A lawyer who doesn’t get PR loses again.

So, I’m a little biased: Neil Freund who was the attorney working for DP&L in the case against the 3 “executives” who bilked the company and its board of directors out of millions- was also the attorney for the City of Dayton in the civil part of the mask case.

He knows how to fold them- right after he collects his fees. In my case, he pushed and pushed to run my legal costs up and the city’s – then started talking about how I might be liable for his fees too- if I didn’t win (which was highly unlikely since we had won 5 court decisions already). The fact is- DP&L should consider suing Freund for taking them on this legal billing expedition- instead of settling for an additional $25 million. Either that, or fire the entire current DP&L “leadership”

Ex-DPL execs leave with $58 million
DPL Inc. has spent nearly three years prosecuting a civil lawsuit that claimed its former three top executives defrauded the utility out of millions of dollars. But when the lawsuit settled Monday, DPL not only let the former execs keep $33 million in deferred compensation, it paid them another $25 million.

That $25 million buys a clean slate for Dayton Power and Light Co.’s corporate parent, which has operated under a cloud since 2002. It halts a jury trial that was embarrassing to everybody involved and stops the bleeding of legal fees. And it takes away the uncertainty that the jury could slam either side with a huge damage award.

“On the surface, it seems the company didn’t get much,” said University of Dayton law professor Harry Gerla. “It was almost a wash. Did anybody get anything out of it but the lawyers?

He said the settlement spares DPL officials the distractions and bad publicity of a lawsuit. “I suppose they got the intangible (benefit) of not having their dirty laundry hung out for days.”

In exchange for the $25 million, the former execs — Peter H. Forster, Caroline E. Muhlenkamp and Stephen F. Koziar Jr. — relinquished all claims against the company.

Attorneys for DPL and the executives didn’t return phone calls seeking comment Monday.

Shareholders should also consider suing the former board of directors for granting the trio of “executives” the right to abscond with the loot.

Questions about the worth of the Public Utilities Commission of Ohio should be popping up as well.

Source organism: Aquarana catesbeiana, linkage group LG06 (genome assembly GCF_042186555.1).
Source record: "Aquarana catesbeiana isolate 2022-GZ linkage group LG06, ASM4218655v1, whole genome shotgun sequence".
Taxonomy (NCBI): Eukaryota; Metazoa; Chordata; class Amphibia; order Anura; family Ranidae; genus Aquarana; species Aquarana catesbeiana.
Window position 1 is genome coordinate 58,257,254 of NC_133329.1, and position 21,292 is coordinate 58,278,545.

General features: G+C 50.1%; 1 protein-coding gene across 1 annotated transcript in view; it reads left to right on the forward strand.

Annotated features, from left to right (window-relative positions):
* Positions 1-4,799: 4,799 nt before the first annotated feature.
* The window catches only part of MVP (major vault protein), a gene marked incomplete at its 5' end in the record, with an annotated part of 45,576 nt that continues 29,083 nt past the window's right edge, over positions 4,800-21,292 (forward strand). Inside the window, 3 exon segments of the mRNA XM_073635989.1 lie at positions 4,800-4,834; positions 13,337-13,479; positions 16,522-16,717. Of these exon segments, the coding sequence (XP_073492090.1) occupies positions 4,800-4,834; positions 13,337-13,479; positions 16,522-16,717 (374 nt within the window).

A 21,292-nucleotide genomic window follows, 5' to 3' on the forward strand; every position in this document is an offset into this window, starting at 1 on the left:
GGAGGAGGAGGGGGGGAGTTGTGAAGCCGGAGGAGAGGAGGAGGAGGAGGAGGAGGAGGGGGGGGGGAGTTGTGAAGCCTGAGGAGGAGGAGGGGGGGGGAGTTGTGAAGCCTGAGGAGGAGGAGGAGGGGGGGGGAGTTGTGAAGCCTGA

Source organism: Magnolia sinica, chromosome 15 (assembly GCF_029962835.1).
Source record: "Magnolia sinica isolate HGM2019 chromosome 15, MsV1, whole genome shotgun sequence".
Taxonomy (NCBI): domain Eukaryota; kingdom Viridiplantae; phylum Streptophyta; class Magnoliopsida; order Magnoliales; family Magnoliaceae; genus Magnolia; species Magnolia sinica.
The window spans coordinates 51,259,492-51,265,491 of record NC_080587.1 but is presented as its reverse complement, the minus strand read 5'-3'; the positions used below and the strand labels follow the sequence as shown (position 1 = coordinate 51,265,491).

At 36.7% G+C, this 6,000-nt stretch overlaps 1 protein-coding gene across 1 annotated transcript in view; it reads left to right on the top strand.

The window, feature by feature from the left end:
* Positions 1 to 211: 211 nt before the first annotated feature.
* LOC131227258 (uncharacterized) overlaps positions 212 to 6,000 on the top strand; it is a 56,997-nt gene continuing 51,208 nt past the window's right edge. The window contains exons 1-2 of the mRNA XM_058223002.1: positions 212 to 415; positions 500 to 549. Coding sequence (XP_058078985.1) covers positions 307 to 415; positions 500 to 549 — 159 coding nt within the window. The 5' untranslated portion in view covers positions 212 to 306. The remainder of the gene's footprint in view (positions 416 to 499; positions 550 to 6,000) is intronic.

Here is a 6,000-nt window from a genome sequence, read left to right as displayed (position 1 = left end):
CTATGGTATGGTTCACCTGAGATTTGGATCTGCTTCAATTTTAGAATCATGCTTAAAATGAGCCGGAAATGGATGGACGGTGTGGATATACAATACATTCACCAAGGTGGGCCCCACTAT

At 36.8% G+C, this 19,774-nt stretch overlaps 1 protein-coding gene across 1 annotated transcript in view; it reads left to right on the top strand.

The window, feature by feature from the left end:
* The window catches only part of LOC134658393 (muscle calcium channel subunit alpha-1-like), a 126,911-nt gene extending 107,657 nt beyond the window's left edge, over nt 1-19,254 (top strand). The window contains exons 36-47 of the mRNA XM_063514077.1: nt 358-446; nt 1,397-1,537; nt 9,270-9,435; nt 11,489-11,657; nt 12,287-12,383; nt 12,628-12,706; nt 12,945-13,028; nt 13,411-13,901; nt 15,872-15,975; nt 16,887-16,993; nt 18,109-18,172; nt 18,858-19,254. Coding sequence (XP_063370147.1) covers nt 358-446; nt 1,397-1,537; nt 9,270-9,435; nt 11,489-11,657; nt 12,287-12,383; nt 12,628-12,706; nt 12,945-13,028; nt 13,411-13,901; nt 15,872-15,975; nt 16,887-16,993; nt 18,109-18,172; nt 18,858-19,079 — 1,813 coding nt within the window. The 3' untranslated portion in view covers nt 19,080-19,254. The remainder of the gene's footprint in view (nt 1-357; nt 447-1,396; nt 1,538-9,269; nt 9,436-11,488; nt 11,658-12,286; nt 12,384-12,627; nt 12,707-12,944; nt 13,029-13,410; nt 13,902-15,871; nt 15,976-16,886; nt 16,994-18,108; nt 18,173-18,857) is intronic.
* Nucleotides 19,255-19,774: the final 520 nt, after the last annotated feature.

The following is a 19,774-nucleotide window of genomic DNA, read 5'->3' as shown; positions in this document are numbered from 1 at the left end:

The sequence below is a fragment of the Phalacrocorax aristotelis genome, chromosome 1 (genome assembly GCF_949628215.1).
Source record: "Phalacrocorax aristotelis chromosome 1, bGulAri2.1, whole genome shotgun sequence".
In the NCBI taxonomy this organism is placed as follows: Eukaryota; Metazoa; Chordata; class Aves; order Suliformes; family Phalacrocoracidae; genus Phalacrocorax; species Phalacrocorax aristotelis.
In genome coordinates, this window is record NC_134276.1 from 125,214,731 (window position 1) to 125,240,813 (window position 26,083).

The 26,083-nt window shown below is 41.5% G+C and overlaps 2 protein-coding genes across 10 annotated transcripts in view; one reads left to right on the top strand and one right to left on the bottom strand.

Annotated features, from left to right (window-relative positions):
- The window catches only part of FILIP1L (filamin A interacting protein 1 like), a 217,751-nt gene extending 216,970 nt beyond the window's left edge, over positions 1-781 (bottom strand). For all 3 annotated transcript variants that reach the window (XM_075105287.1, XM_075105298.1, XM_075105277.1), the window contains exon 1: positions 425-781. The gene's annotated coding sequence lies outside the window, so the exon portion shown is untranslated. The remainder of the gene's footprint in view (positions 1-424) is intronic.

Needless to say- corporate crime is doing fine in Dayton OH.

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4 Responses

  1. Ryan May 22, 2007 / 10:33 am
    Can someone give me a bit of background on this case? Also, what is the “mask case?”
  2. PhotoJim May 22, 2007 / 2:13 pm
    The only business – and it is a business – that continues to experience consistent and profitable growth in the City of Dayton is the civil court system of Montgomery County. These clowns we call lawyers have become so narcissistic and so out of control that they actually thumb their noses at their own customers ! On one day they make the appearance that they are in mortal combat against each other in the court room. The next day they’re swapping gossip as to who has deep pockets and who is easy picking over martinis at Dayton Country Club. What an absolute, A-1, USDA certified f&^$%*#& joke !
    Why our judges (and they are, OUR judges) allow these cases to get to a point where lawyers on both sides say “okay, we have enough billings now” is an issue well worthy of investigation by a party not beholden to “local influences.”
    This is where the real damage is being done to Dayton’s economy and populace who, no matter how hard people try and how innovative the ideas, can’t break free from the destructive and greedy pattern of behavior at the top. And where do you think the lawyers and their various corporate clients go to spend all that money ? Sure as hell isn’t in Dayton.
    And I love some of the responses on the DDN site regarding the article, saying that “this is executive talent worth their compensation.” Really. Hmmm. I guess so if you can call manipulating a board of directors, robbing shareholders and hiding behind lawyers as work requiring “talent,” worthy of all those $$$$$ millions.
  3. Greg Hunter May 22, 2007 / 5:46 pm
    Pete Forster was my introduction to big business and his legacy continues to ruin Dayton today. My father worked for DP&L and when Petey came on board in 1978 and I read my first annual report. The thing that stuck out is that management set their own goals for bonuses and then they obviously made the goals. Then Petey got into politics and gave us the legacy of Paula Mac, who made a great deal of money from her close relationship with Petey through her light bulb replacement company. Paula Mac’s protege is Judy Dodge. Petey also brought us the Mayor of West Carrollton and Kevin DeWine. There may be others. Dayton was a great and prosperous town when it was run by industrialists and engineers. When it got turned over to lawyers, funeral directors, developers and accountants, the place went to hell.

    There will be plenty of pain in the future as increasing energy costs will make people realize that they should live in closer quarters, grow local food and make products locally. The rise of the engineer will once again help Dayton contract gracefully. Engineers, Scientists and Farmers will need all the labor that realtors, mortgage brokers, lawyers and accountants can muster.

  4. David Esrati May 31, 2007 / 9:26 am

    The “Mask” case was when former Mayor Mike Turner (now Congressman) had me arrested for protesting in a city commission meeting- you can read more here: http://www.esrati.com/mission/Mask.htm
    As to more on the DP&L case- there is a lot of material out there-

    We upgraded our server last week- and some comments ended up in spam- sorry. Should be resolved now.

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